Thursday, March 28, 2013

New Web tool warns people if their tweet will get them fired.

Researchers from Hannover, Germany, have come up the FireMe! Web tool as a way of warning Twitter users if their tweets will get them fired.

Ever wondered if your tweets will get you fired?

A team from the University of Hannover in Germany has created a Web tool that warns people about their reckless tweets.

FireMe!'s goal is to raise awareness about the dangers and consequences of people being reckless online.

Kawase said he thought of the idea after attending a talk at his university about how the Web is influencing the work environment.

"After the talk I immediately started working on FireMe!," Kawase said, adding that he thought it would be a fun topic for research.

According to New Scientist, the team found that in a single week last June, nearly 22,000 people had tweeted about their boss or work in a negative way.

In order to illustrate just how extreme some tweets can get, FireMe! provides examples of actual tweets that got people fired.

Gilbert Gottfried was fired by Aflac for joking about the tsunami that hit Japan. New York University law fellow Nir Rosen resigned from his fellowship after his remarks about Lara Logan's sexual assault.

So how does FireMe! work?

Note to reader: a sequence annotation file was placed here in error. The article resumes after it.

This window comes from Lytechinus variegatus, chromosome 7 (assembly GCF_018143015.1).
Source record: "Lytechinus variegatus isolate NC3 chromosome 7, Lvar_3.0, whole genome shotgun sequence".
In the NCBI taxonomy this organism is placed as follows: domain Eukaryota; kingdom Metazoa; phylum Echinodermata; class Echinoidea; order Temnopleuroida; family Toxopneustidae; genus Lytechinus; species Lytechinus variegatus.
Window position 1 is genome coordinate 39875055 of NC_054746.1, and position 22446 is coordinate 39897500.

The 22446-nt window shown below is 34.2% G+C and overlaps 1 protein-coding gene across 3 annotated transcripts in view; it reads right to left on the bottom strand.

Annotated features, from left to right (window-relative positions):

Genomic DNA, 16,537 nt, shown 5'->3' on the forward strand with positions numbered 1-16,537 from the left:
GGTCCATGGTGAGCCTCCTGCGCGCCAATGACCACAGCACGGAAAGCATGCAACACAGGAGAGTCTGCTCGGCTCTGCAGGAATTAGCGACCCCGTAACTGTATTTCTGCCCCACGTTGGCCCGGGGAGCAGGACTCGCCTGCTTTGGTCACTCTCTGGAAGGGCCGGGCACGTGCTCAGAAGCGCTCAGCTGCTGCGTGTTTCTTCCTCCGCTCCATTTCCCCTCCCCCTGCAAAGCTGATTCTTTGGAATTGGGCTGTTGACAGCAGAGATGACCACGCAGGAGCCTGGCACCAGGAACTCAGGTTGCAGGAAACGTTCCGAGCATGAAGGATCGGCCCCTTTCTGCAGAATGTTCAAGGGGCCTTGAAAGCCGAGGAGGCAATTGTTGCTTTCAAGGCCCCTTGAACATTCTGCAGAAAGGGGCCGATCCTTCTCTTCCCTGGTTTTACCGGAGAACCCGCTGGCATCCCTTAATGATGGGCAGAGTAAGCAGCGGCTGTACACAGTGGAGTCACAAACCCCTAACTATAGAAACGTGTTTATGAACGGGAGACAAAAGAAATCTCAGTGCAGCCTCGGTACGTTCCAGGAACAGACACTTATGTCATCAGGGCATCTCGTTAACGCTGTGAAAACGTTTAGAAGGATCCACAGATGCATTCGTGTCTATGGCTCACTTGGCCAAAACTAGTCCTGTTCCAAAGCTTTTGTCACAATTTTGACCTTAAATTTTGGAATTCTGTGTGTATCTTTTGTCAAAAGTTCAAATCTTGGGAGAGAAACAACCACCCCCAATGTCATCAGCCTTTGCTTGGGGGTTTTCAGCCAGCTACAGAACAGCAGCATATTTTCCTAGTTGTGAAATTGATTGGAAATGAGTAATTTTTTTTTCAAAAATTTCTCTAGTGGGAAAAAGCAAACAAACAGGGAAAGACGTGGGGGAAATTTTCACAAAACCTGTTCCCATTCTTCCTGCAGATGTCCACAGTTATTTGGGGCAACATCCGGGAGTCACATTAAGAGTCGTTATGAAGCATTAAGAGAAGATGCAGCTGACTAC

According to Kawase, the system crawls Twitter with a set of predefined sentences that mention something negative about bosses or the workplace.

"Before it was an alert system — once we identified the user who had said something bad, a tweet was sent to warn them about the dangers of sharing such comments," Kawase said.

The alert system received a mixed response, Kawase said.

"Most people didn't care about getting fired," he said. "Still, 6 percent of users who got the alert actually deleted the tweets."

Twitter recently requested Kawaze to stop this alert system because it was violating the company's policy.

Today, Kawase's team has a website where people can see "bad tweets" via a live stream and check their own FireMe! score on the FireMeter.

Kawaze adds that the FireMeter is non-scientific. "It's goal is to improve engagement with the website," he said. "It's a mixed calculation considering the number of mentions to the boss, work and profanity in the users' timeline."

Source: MSN, New Scientist

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